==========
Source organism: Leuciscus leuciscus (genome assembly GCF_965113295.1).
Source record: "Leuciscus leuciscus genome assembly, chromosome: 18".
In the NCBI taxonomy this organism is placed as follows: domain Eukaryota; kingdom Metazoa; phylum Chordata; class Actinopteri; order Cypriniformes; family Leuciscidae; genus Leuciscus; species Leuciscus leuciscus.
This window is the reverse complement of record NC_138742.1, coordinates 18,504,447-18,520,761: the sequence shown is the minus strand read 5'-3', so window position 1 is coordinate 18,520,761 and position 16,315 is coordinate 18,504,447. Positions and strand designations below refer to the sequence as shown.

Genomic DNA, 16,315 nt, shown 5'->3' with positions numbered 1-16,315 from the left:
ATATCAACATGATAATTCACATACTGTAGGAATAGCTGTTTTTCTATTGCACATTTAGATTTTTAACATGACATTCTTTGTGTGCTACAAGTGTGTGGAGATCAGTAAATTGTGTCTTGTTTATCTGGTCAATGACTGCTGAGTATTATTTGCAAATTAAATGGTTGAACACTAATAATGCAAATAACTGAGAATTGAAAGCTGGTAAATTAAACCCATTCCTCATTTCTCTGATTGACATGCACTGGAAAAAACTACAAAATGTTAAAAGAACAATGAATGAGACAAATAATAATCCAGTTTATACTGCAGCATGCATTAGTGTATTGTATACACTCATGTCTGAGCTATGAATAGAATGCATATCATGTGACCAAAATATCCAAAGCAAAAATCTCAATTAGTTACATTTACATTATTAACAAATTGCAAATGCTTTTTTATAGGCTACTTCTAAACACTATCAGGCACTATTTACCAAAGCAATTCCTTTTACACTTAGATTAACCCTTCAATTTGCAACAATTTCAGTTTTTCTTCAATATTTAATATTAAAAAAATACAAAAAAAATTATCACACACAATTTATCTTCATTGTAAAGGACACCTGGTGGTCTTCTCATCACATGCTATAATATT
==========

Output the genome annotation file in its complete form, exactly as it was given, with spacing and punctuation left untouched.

Source organism: Leuciscus leuciscus (genome assembly GCF_965113295.1).
Source record: "Leuciscus leuciscus genome assembly, chromosome: 18".
In the NCBI taxonomy this organism is placed as follows: domain Eukaryota; kingdom Metazoa; phylum Chordata; class Actinopteri; order Cypriniformes; family Leuciscidae; genus Leuciscus; species Leuciscus leuciscus.
This window is the reverse complement of record NC_138742.1, coordinates 18,504,447-18,520,761: the sequence shown is the minus strand read 5'-3', so window position 1 is coordinate 18,520,761 and position 16,315 is coordinate 18,504,447. Positions and strand designations below refer to the sequence as shown.

Genomic DNA, 16,315 nt, shown 5'->3' with positions numbered 1-16,315 from the left:
ATATCAACATGATAATTCACATACTGTAGGAATAGCTGTTTTTCTATTGCACATTTAGATTTTTAACATGACATTCTTTGTGTGCTACAAGTGTGTGGAGATCAGTAAATTGTGTCTTGTTTATCTGGTCAATGACTGCTGAGTATTATTTGCAAATTAAATGGTTGAACACTAATAATGCAAATAACTGAGAATTGAAAGCTGGTAAATTAAACCCATTCCTCATTTCTCTGATTGACATGCACTGGAAAAAACTACAAAATGTTAAAAGAACAATGAATGAGACAAATAATAATCCAGTTTATACTGCAGCATGCATTAGTGTATTGTATACACTCATGTCTGAGCTATGAATAGAATGCATATCATGTGACCAAAATATCCAAAGCAAAAATCTCAATTAGTTACATTTACATTATTAACAAATTGCAAATGCTTTTTTATAGGCTACTTCTAAACACTATCAGGCACTATTTACCAAAGCAATTCCTTTTACACTTAGATTAACCCTTCAATTTGCAACAATTTCAGTTTTTCTTCAATATTTAATATTAAAAAAATACAAAAAAAATTATCACACACAATTTATCTTCATTGTAAAGGACACCTGGTGGTCTTCTCATCACATGCTATAATATT